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Patently confusing: Vt. businesswoman testifies on tricky US patent system

Published: Apr. 21, 2021 at 12:12 PM EDT|Updated: Apr. 21, 2021 at 6:52 PM EDT
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WASHINGTON (WCAX) - A Vermont small business owner testified on Capitol Hill Wednesday about the nation’s slow and confusing patent process.

Georgia Grace Edwards, the co-founder of SheFly in Middlebury, spoke to the Intellectual Property Subcommittee about issues the female-led company faced through the U.S. patent system.

The Senate hearing was chaired by Vermont Sen. Patrick Leahy with an agenda of improving access and inclusivity in the U.S. patent system.

SheFly makes outdoor pants with a specially made zipper to allow women to answer nature’s call without exposing their skin to the elements or other people.

Edwards says the patent process is long, clunky and opaque. She said, at times, her company spent well over 50% of their revenue on legal assistance.

“From a basic economic standpoint, the long-term upfront investment in IP is one that is often directly at odds with the short-term realities of startups and small businesses. Due to the high cost and low probability of reward through patent approval, entrepreneurs are not incentivized to pursue intellectual property in our current economy,” Edwards said. “Intellectual property rights do not come easily, especially for traditionally underrepresented groups. My hope is that by sharing SheFly’s experience, we can work together to make the patenting path a bit smoother for those who walk it next, especially for those who currently do not see themselves reflected in the process.”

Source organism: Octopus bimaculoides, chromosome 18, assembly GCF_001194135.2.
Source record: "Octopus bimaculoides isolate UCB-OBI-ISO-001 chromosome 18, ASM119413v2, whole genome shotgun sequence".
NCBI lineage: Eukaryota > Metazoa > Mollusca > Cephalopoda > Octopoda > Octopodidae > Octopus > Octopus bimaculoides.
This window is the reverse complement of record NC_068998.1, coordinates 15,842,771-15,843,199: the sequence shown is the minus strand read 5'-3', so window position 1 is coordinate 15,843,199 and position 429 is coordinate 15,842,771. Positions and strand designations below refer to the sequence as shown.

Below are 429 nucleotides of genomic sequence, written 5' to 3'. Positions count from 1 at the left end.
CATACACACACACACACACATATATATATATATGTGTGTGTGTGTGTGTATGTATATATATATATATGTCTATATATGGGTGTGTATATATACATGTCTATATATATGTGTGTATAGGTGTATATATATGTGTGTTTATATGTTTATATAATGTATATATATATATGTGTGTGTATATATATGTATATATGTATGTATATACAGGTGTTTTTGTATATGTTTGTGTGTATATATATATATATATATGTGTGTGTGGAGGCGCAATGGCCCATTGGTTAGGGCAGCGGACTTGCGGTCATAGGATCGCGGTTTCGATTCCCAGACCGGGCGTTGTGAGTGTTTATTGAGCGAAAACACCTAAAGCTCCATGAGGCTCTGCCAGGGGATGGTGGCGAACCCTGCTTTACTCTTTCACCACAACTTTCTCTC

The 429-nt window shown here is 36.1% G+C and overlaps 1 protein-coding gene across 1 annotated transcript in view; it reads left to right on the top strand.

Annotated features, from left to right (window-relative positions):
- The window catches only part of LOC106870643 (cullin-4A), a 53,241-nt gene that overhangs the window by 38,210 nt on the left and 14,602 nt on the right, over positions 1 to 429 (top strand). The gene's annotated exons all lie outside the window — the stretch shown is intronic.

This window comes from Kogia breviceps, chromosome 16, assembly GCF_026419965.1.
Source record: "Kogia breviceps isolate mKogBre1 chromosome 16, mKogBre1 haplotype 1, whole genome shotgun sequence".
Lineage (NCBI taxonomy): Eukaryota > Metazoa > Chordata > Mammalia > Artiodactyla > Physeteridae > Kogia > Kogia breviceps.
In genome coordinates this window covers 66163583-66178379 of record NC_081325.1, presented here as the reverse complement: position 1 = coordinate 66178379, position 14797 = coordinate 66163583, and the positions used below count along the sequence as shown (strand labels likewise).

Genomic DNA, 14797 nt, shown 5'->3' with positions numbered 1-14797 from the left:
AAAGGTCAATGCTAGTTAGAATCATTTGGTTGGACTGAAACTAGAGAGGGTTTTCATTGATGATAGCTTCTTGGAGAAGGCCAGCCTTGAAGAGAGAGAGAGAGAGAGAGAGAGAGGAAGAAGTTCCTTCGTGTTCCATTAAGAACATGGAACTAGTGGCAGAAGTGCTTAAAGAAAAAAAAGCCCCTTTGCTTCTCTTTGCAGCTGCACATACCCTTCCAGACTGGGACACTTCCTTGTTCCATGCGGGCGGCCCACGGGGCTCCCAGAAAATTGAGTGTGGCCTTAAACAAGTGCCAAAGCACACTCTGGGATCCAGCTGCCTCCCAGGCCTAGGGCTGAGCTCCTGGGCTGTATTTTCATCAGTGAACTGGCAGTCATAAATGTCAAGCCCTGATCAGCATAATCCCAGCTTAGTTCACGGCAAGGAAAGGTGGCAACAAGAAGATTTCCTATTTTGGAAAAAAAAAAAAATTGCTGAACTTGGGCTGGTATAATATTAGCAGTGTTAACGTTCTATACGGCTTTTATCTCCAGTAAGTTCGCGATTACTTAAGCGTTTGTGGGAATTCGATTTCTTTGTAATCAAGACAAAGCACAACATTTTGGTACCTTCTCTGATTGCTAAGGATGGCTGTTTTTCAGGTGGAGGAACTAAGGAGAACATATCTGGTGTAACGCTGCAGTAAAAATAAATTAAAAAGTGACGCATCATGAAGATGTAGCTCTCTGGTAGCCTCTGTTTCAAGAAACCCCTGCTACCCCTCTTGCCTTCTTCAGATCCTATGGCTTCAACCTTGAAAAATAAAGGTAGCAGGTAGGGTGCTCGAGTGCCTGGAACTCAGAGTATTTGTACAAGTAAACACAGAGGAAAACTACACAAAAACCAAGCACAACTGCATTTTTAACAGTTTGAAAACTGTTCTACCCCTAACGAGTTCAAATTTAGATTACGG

Edwards called for legislation that addresses barriers like representation, knowledge and financing for small businesses.

A recent report by the U.S. Patent and Trademark Office found just 22% of U.S. patents list a woman as an inventor and that women make up only 12.8% of all inventors.

Leahy says this disparity means the U.S. is not reaching its full economic potential. To rectify that, he wants to change patent laws to boost accessibility to women and people of color.

“For more than 200 years since our Constitution was ratified, we still haven’t reaped all of the benefits of having the greatest innovative economy in human history. That’s because we haven’t done enough to tap into the diverse segments of our society. They’re brimming with brilliant ideas to change the world,” said Leahy, D-Vermont.

The first patent issued in the United States was in 1790.

The first woman to get a U.S. patent came 19 years later in 1809.

The first African American granted a U.S. patent didn’t come until 1821.

And the first African American woman to be granted a U.S. patent wasn’t until 1884, nearly 100 years after the Patent Act of 1790.

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